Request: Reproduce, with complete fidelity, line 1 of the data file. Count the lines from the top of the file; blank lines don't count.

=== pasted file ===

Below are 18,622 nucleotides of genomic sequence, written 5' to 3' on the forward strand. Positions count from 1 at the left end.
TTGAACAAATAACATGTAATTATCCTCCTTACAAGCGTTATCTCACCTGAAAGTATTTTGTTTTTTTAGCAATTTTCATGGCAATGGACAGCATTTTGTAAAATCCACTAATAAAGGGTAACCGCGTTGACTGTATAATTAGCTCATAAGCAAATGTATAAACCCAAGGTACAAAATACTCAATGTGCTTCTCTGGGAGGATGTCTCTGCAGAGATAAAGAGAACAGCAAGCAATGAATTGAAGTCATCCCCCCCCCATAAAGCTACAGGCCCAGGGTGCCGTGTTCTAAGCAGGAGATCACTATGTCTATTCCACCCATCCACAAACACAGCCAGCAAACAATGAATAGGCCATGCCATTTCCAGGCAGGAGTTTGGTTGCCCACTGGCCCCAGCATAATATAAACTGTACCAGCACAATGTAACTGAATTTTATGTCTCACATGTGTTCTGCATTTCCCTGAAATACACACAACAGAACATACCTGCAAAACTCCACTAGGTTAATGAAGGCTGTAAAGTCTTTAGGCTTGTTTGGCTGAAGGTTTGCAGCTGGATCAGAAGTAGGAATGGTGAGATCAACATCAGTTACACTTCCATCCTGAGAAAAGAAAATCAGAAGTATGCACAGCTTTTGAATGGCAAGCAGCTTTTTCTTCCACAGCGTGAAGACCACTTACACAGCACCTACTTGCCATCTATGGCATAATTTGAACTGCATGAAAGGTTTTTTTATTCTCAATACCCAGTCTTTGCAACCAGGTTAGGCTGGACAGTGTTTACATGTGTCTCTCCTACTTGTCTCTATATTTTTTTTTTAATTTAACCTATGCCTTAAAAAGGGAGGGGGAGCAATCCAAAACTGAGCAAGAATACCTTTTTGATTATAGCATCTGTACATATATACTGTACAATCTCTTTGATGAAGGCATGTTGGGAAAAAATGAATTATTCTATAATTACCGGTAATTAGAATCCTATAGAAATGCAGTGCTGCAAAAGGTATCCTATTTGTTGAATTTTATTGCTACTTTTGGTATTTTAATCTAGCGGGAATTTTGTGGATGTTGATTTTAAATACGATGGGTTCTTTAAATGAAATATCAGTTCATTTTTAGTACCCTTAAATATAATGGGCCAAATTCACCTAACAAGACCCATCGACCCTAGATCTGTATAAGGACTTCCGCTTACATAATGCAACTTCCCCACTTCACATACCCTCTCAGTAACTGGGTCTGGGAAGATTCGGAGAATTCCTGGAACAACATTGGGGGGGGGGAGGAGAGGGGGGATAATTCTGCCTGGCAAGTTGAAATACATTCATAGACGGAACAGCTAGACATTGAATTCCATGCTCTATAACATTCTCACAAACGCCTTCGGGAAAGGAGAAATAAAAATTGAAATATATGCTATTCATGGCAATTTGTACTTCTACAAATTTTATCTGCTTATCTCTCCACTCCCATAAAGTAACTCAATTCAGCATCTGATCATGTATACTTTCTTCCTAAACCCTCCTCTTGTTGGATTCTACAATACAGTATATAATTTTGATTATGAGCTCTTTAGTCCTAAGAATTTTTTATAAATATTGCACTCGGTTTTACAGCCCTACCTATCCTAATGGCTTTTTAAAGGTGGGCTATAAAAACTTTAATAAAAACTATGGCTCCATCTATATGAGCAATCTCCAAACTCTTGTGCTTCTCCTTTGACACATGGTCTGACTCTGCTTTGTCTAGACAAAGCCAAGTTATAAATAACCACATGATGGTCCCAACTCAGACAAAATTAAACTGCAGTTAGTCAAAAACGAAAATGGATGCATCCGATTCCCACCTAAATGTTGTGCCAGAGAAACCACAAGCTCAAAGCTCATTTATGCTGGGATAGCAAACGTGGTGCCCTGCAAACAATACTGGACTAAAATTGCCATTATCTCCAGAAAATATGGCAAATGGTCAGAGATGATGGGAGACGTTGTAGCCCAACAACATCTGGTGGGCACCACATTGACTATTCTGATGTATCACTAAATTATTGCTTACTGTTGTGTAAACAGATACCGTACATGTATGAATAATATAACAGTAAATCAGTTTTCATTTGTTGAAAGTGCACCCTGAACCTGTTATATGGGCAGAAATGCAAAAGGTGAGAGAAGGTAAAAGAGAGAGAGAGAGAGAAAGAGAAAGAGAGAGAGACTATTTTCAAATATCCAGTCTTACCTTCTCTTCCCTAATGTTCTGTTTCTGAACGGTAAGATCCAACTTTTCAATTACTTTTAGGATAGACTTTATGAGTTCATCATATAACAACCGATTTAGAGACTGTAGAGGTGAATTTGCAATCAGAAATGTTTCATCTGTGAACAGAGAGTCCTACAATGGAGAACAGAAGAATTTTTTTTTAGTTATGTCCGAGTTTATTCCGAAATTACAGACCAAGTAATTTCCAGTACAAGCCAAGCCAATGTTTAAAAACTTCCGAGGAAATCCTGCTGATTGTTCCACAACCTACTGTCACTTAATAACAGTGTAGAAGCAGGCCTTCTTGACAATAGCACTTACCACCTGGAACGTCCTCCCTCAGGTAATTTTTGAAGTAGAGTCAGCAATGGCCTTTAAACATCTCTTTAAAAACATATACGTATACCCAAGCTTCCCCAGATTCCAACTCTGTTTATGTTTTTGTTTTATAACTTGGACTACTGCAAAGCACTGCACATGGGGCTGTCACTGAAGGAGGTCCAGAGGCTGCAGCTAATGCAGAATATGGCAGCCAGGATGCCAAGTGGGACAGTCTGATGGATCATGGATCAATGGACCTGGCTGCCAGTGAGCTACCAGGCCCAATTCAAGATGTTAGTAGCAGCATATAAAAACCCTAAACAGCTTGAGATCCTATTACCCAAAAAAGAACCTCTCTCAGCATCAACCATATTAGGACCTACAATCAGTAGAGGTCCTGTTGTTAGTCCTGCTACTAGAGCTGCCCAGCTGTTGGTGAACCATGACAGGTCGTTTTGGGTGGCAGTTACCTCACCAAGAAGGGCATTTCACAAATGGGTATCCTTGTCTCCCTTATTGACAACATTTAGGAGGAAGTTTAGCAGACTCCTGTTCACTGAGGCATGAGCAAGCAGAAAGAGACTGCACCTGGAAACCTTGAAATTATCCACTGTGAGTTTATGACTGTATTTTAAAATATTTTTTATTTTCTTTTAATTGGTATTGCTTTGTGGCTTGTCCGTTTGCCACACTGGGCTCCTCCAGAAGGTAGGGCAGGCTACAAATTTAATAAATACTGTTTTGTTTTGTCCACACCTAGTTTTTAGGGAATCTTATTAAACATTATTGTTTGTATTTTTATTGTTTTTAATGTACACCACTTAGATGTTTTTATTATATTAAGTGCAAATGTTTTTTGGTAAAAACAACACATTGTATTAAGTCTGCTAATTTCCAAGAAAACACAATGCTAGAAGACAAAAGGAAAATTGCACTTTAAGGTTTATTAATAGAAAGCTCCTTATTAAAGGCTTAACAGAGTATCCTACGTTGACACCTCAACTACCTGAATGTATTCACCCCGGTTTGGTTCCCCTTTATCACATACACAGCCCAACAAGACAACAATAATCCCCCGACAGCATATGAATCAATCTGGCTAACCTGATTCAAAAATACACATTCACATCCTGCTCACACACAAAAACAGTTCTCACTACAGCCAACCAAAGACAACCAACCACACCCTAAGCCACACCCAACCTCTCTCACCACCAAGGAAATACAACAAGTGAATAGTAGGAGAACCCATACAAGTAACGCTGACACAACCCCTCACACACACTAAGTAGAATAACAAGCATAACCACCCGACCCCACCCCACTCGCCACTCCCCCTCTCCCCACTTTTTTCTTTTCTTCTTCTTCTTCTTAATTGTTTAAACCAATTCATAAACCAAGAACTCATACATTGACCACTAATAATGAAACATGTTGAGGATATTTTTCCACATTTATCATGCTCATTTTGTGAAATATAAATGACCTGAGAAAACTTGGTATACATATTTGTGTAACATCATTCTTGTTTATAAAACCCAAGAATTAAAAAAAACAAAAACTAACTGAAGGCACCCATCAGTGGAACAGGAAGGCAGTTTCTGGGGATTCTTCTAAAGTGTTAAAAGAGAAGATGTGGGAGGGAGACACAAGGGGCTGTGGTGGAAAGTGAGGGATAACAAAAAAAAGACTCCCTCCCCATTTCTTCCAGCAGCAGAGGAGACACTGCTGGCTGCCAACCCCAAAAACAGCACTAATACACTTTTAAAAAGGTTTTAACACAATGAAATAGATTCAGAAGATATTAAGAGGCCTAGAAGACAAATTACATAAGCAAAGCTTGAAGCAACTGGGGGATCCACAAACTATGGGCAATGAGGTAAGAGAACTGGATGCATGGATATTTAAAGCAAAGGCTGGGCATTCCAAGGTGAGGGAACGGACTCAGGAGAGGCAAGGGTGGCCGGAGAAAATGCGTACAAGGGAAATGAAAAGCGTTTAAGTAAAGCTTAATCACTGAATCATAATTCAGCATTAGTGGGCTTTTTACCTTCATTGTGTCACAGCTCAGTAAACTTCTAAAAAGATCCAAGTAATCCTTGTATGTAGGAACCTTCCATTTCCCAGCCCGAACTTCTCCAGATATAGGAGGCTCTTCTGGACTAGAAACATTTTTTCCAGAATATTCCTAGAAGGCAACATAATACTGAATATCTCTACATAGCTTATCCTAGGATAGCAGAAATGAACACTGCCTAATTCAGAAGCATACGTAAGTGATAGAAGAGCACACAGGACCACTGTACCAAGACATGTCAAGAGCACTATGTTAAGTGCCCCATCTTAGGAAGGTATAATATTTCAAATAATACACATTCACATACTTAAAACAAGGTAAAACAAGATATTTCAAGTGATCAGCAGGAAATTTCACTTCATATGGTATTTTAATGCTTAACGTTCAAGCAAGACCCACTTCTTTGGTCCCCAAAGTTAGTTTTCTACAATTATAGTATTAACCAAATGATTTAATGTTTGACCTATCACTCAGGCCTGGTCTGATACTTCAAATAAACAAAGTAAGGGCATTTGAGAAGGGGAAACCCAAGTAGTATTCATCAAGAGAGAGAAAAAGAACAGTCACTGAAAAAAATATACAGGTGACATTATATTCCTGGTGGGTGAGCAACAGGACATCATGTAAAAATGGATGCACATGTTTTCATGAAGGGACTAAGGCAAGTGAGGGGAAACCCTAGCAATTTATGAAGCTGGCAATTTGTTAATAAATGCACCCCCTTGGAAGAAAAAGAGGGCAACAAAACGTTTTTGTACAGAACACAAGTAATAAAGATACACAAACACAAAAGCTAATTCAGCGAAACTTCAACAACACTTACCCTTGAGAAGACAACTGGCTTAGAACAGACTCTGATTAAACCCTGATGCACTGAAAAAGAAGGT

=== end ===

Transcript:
Below are 18,622 nucleotides of genomic sequence, written 5' to 3' on the forward strand. Positions count from 1 at the left end.